Year-End Review (2021 Edition)

I have the privilege of pastoring Calvary Assembly of God. One of the things I am honored to do is share a message from God’s Word with our church each week. And nor just teaching, but reminding folks of whatwe have learned too. The apostles Peter and Paul both saw the value in this as well.

So here are all of the sermon series that I shared in 2021. Clicking on each series title will take you to a list of all of the sermons in that series. 

Foundation Stones—Any architect will tell you: You can’t build a great building on a weak foundation. This is just as true in the spiritual realm, which is why John Calvin warned, “Those who are strong only in fervor and sharpness, but are not fortified with solid doctrine, weary themselves in their vigorous efforts, make a great noise…[and] make no headway because they build without foundation.” We have had on the Calvary website since Day 1 a link to “What we believe,” but more than just having them listed there, it is important to discuss them.

Be A First Responder—There is a line in an old hymn that convicts me every time I sing it: “Oh, what peace we often forfeit; Oh, what needless pain we bear all because we do not carry everything to God in prayer.” Why are we so slow to drop to our knees in prayer when trouble strikes? It seems we fool ourselves into thinking the problem is small enough to handle on our own, or we think God isn’t concerned with something that may seem trivial, or we’ve been-here-done-this before and know the way to go. But this isn’t what our Heavenly Father desires; instead, He wants us to come to Him before we try anything else. Instead of making prayer our last resort, why don’t we strive to make it our first response!

Confessions Of A Dying Man—In our justice system, rarely will a judge allow hearsay testimony to be introduced in court. But there is one notable exception: a dying declaration. A dying declaration is the statement of a mortally injured person who is aware he or she is about to die. This statement is admissible testimony in court on the theory that a dying person has no reason not to tell the truth. Jesus was nailed to a Cross. Mortally injured, unable to escape, He had no reason to lie. In His dying moments, struggling to get enough air in His lungs to be able to speak, Jesus choked out seven statements that still have a profound impact on us today.

We Are: Pentecostal—Pentecost for over 1500 years was a celebration in Jerusalem that brought in Jews from all over the world. But on the Day of Pentecost that came just ten days after Jesus ascended back into heaven, the meaning of Pentecost was forever changed! Followers of Jesus—now empowered by an infilling of the Holy Spirit—began to take the good news of Jesus all over the world. These Spirit-filled Christians preached the Gospel and won converts to Christ even among hostile crowds, performed miracles and wonders, stood up to pagan priests and persecuting governmental leaders, and established a whole new way of living as Christ-followers. We, too, can be Pentecostal followers of Jesus Christ today. 

Selah—The word Selah appears nearly 70 times in the Bible, almost exclusively in the Psalms. Although it is primarily a musical term, it applies beautifully to our summer series. It means a pause. Throughout the Psalms, Selah appears at the end of a verse, at the end of the psalm, or sometimes even mid-sentence. But each one of them is perfectly placed by the Spirit-inspired authors to get us to take a breath and deeply contemplate what we just read or sang.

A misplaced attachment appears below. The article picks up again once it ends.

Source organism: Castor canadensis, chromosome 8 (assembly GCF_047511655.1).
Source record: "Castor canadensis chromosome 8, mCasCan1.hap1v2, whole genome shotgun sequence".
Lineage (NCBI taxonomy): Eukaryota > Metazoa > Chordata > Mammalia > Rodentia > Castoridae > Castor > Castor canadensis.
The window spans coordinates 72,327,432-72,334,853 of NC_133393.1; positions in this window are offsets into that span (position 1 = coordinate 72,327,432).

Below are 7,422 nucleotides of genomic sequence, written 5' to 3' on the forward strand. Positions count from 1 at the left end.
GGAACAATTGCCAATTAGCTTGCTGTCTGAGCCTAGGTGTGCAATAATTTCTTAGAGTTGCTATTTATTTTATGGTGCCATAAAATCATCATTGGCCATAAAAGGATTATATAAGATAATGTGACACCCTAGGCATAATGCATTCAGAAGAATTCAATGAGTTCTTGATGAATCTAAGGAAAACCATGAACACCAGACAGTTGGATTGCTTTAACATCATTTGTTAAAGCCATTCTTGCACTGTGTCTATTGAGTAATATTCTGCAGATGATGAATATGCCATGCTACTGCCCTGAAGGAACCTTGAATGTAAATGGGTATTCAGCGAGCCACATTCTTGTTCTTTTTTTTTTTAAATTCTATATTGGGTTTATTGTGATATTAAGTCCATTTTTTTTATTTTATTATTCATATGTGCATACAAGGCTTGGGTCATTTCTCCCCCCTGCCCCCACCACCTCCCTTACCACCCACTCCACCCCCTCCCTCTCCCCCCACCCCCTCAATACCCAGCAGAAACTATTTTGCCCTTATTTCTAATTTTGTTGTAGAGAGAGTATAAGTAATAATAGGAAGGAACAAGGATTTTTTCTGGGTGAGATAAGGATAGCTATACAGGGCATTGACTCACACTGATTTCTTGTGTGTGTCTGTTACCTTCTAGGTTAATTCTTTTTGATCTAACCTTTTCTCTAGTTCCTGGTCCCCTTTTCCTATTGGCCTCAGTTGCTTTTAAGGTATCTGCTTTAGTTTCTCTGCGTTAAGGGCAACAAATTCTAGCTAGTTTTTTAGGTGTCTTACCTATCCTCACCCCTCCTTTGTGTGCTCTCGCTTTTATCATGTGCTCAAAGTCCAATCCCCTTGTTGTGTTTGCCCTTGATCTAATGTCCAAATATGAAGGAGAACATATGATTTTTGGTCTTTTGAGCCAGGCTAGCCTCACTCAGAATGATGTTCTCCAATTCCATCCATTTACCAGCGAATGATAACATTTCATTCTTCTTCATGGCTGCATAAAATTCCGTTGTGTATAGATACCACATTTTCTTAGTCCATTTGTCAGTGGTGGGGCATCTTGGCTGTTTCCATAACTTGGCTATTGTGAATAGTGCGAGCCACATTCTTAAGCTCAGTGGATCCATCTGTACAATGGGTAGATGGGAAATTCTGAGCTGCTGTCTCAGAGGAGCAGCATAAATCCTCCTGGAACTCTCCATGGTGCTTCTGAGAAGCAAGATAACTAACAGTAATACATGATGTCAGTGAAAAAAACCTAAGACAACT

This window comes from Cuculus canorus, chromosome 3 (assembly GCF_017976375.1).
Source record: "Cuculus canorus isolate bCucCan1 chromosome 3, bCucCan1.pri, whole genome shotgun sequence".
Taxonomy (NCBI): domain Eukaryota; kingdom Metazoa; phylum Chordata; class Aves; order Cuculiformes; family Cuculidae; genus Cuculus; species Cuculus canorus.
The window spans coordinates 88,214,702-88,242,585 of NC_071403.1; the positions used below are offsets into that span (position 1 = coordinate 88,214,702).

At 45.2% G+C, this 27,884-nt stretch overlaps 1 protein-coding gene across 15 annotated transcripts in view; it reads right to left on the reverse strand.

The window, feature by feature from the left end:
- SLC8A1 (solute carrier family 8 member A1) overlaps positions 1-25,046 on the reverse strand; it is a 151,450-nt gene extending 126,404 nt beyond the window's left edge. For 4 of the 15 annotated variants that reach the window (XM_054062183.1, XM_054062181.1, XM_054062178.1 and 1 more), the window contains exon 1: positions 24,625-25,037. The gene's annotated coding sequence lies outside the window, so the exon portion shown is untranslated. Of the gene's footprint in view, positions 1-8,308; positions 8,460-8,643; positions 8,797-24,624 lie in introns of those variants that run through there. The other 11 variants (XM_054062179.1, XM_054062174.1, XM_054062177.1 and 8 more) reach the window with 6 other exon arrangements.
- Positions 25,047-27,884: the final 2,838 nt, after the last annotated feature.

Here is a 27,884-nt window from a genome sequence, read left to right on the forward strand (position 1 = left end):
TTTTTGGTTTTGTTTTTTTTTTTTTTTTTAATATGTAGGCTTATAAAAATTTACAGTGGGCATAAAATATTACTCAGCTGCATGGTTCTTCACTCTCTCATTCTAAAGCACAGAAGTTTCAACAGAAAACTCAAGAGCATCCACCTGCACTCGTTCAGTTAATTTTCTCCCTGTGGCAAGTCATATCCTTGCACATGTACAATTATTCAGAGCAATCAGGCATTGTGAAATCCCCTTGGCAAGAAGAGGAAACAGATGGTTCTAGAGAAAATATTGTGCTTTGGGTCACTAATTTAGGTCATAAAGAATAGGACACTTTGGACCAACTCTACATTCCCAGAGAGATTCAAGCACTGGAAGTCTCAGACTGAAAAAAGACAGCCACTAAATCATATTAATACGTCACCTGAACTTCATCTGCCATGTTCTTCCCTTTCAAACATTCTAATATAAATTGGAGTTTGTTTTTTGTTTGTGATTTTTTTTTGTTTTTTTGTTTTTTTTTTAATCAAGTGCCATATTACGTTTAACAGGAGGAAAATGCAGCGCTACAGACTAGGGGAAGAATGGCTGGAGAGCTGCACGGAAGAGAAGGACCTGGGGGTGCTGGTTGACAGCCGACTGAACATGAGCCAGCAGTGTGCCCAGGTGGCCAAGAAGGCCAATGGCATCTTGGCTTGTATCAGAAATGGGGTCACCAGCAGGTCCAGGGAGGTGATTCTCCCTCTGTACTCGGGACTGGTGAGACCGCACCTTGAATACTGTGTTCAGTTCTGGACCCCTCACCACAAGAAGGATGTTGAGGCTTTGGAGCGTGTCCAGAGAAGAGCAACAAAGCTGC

Major Lessons From Minor Prophets—Sometimes the naming of things gives us an inaccurate picture of the thing being named. For instance, many people think the “old” in Old Testament means outdated or perhaps updated by the “new” in the New Testament. When in fact, both Testaments are needed to give us the full picture of God’s love and glory. A similar thing happens with the headings “major prophets” and “minor prophets.” It makes it sound like the major prophets have something major to say to us, while we could take or leave the minor messages of the minor prophets. In reality, they were given these headings simply because of the volume of writing—the five major prophets consist of 182 chapters, whereas the 12 minor prophets only have 67 chapters. The volume of their writing may be minor, but their content carries major messages of meteoric power! 

X-ing Out Anxiety—Two brothers—one a doctor and one a pastor—addressed the prevalence of anxiety in our culture. They wrote, “A recent survey of primary care physicians in the United States revealed that at least one-third of office visits were prompted by some form of anxiety.” Anxiety can negatively impact our relationships, our ability to think creatively, our physical health, and even our relationship with God. Thankfully, one of the titles given to Jesus is The Prince of Peace. Join us for this freeing series called X-ing Out Anxiety, where we will be learning what God’s Word says about getting free from the anxiety that is robbing us of life, and replacing that anxiety with His peace.

People Will Talk—Sometimes celebrities and other people in the public spotlight will hire a publicist to help promote their cause, build their brand, or present them in the best possible light. If you wanted to stretch the terms, you could say that some of the Old Testament prophets and the New Testament disciples could have been viewed as the “publicists” for Jesus. At least, that’s what critics might point to. But despite the best efforts and high salaries of publicists—both ancient and modern—they cannot control the “word on the street.” What people are actually saying about the one in the spotlight is usually the best evidence of who that person truly is. As we celebrate this Advent season, we are going to look at what the people on the street were saying about Jesus at the time of His birth. Before He ever performed a miracle or presented a parable—before any of His “publicists” could try to make Him look good—people were already talking. And what they said about Him is truly enlightening.